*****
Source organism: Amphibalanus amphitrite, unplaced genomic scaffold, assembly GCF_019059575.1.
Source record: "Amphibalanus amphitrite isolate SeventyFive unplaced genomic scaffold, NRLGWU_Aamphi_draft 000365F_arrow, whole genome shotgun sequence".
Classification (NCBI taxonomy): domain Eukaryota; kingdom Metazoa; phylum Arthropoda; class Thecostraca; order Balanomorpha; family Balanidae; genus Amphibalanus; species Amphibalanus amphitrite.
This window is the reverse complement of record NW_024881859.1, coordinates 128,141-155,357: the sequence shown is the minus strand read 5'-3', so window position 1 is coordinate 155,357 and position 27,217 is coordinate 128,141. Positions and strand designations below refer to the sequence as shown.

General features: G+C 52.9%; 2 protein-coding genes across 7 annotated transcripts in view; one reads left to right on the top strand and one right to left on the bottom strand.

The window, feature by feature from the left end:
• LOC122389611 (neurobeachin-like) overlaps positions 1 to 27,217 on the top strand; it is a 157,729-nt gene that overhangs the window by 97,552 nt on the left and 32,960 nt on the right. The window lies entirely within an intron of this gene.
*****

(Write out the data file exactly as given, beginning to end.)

Source organism: Amphibalanus amphitrite, unplaced genomic scaffold, assembly GCF_019059575.1.
Source record: "Amphibalanus amphitrite isolate SeventyFive unplaced genomic scaffold, NRLGWU_Aamphi_draft 000365F_arrow, whole genome shotgun sequence".
Classification (NCBI taxonomy): domain Eukaryota; kingdom Metazoa; phylum Arthropoda; class Thecostraca; order Balanomorpha; family Balanidae; genus Amphibalanus; species Amphibalanus amphitrite.
This window is the reverse complement of record NW_024881859.1, coordinates 128,141-155,357: the sequence shown is the minus strand read 5'-3', so window position 1 is coordinate 155,357 and position 27,217 is coordinate 128,141. Positions and strand designations below refer to the sequence as shown.

General features: G+C 52.9%; 2 protein-coding genes across 7 annotated transcripts in view; one reads left to right on the top strand and one right to left on the bottom strand.

The window, feature by feature from the left end:
• LOC122389611 (neurobeachin-like) overlaps positions 1 to 27,217 on the top strand; it is a 157,729-nt gene that overhangs the window by 97,552 nt on the left and 32,960 nt on the right. The window lies entirely within an intron of this gene.